A little over a week ago, European Central Bank (ECB) President Mario Draghi made headlines by reiterating his organization’s commitment to reinvigorating the euro zone by whatever means necessary. He said euro-zone rates would “remain at present or lower levels for an extended period” and there would be “no limits” on action to reflate the euro zone. Mr. Draghi told a news conference: “As we start the new year, downside risks have increased again amid heightened uncertainty about emerging market economies’ growth prospects, volatility in financial and commodity markets and geopolitical risks.”
His comments followed the ECB’s regular meeting, where it kept the bank’s benchmark rate unchanged at 0.05%. The overnight deposit rate was also left unchanged at -0.3%. In December, the ECB had also extended its €60 billion-a-month stimulus program by six months to March 2017. Euro-zone inflation is currently running at 0.2%, way below the ECB’s target of near 2%. “We have the power, willingness and determination to act. There are no to limits how far we are willing to deploy our instruments,” Mr. Draghi said. Expect the ECB to add more fiscal firepower at its next meeting in March.
On Friday, markets got another jolt when the Bank of Japan (BOJ) said that it would adopt a negative interest rate policy for the first time, as a sputtering economy, stubbornly low inflation and turbulent global financial markets threaten to undermine Prime Minister Shinzo Abe’s economic revival plan. The central bank said it cut the deposit rate it pays on cash parked at the BOJ by commercial banks in excess of legally required reserves to negative 0.1% from the previous positive 0.1%.
The goal is to push down borrowing costs across a broad time spectrum to stimulate inflation, the BOJ said. The bank decided to introduce negative rates to “pre-empt the manifestation of [downside] risk and to maintain momentum to achieve the price stability target of 2%.” “We will cut the interest further into negative territory if judged as necessary,” the central bank said.
This directive, dovetailing with that of the ECB, in also in concert with further stimulus measures announced by the People’s Bank of China (PBOC). China’s central bank added cash to the financial system via a short-term lending tool after the government signaled the likelihood of more stimulus at the end of an economic planning meeting attended by the nation’s leaders.
The PBOC injected 30 billion yuan ($4.7 billion) into its open-market operations last Tuesday at a yield of 2.25%, up from 10 billion yuan a week earlier. The central bank stated monetary policy must be more “flexible” and fiscal policy more “forceful” as leaders create “appropriate monetary conditions for structural reforms.” Persistent downward pressure on economic activities and lasting deflationary pressure in the industrial sector have given the central banker debate more of a bias toward easing and will likely pressure the PBOC to ease monetary policy further. The yield on China’s 10-year government bond has dipped below 3.0% to trade at 2.9% — the lowest level since 2009.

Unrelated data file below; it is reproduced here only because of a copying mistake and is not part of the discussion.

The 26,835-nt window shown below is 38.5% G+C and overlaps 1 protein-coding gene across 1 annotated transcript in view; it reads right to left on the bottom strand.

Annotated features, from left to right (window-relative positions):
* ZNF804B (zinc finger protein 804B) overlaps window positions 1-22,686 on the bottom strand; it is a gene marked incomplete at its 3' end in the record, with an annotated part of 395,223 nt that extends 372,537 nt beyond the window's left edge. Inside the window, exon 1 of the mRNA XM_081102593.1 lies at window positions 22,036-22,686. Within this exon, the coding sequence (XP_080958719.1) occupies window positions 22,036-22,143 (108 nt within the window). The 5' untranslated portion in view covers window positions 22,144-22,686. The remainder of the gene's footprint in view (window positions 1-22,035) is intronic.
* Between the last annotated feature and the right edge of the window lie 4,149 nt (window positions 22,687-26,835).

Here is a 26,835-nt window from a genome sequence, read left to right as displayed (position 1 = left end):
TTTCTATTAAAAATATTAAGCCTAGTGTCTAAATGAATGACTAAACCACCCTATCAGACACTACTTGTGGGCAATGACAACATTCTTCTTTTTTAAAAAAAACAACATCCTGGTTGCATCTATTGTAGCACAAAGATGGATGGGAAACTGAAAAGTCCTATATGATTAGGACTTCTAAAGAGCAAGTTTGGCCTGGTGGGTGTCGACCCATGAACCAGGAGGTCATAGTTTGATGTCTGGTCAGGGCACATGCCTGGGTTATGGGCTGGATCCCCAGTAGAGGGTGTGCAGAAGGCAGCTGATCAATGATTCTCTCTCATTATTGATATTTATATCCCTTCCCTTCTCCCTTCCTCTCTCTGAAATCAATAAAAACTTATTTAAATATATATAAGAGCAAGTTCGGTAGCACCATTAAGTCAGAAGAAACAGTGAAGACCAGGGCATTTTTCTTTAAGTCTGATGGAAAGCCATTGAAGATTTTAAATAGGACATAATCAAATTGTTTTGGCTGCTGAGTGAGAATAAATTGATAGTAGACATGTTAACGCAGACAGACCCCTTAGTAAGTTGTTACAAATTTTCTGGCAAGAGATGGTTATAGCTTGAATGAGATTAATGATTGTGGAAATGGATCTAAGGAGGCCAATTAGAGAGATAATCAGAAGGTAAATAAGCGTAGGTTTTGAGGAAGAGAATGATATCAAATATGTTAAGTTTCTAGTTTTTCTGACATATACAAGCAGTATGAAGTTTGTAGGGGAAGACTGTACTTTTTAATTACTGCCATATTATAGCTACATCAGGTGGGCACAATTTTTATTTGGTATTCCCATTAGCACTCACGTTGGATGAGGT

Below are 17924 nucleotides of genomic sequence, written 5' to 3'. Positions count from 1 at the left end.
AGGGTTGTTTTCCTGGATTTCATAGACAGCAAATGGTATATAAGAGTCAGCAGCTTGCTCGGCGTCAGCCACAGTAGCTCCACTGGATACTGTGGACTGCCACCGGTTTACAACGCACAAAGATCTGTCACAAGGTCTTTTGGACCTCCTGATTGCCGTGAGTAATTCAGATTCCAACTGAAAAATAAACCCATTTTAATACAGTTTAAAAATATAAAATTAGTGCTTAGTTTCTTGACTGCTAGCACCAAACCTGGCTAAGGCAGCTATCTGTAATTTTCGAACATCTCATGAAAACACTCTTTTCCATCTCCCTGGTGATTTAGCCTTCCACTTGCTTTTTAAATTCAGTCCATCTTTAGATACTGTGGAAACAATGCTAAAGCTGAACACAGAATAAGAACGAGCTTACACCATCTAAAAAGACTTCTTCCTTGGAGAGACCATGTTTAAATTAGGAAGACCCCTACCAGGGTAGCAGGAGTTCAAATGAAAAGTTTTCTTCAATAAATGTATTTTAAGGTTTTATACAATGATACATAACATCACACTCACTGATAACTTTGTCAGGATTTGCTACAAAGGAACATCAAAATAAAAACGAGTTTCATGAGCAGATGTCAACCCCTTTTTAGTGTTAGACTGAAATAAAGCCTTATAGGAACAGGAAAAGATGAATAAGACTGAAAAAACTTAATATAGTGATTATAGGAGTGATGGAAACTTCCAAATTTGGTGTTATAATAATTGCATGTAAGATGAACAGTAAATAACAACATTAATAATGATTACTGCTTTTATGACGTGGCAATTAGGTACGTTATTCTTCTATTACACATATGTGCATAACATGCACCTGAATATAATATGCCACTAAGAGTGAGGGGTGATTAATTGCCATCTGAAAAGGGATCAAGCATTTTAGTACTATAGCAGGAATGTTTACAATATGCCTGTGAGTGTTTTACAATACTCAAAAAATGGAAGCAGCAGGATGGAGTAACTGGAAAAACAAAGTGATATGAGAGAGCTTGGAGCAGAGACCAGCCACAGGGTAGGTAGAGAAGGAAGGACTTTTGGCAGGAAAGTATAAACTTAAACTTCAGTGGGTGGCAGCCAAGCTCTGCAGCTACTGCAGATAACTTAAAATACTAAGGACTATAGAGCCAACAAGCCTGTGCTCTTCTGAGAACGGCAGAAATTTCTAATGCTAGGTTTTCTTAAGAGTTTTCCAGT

The coordinated central bank push towards more fiscal stimulus is good news for equities in general and is especially good for dividend stocks as the threat of the Fed raising rates during the next 60-90 days is greatly diminished. When the ECB, BOJ and PBOC are attempting to vigorously devalue their currencies and pressure borrowing rates lower, there is no need for the Fed to induce a further rally in the dollar that only hurts U.S. export profits from Europe and Asia.
Against this highly dovish backdrop the glide path is clear and the sky blue for income generating assets tied to the domestic economy in defensive sectors. I’ve pointed out in recent weeks that in the blue chip space, consumer property real estate investment trusts (REITs), skilled care REITs, electric utilities and telecom providers offer yields above 4% where preservation of capital is first and foremost.
Moving up the risk scale, select Business Development Companies, or BDCs, with low exposure to energy lending should decouple from the demise of the junk bond market meltdown and rebound with a U.S. economy where gross domestic product (GDP) is forecast to grow by 1-2% for 2016. Heading into February, there are some very well positioned BDCs that subscribers to my Cash Machine investing newsletter have in their portfolios with no loans in default or arrears that are sporting yields north of 11.0%.
BDC valuations face a real disconnect from the real-time sectors of the U.S. economy they make loans in. Last week’s attempt by the market to recover a portion of the heavy losses for the month of January was a welcome event, and it will be even more welcome if it sticks and builds on itself. Much of the market’s activity is tied to the rebound in WTI crude — getting back above $34 a barrel — in conjunction with the central bank moves noted above. The upshot of these recent happenings is that there are good places in this volatile market to invest for yield, and Cash Machine is a great resource regarding where those good places are.
Join me at The MoneyShow in Orlando, March 2-5!
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In case you missed it, I encourage you to read my e-letter column from last week about putting together a plan to deal with market corrections that is simple to understand. I also invite you to comment in the space provided below my Eagle Daily Investor commentary.
Editor, Dividend Investing Weekly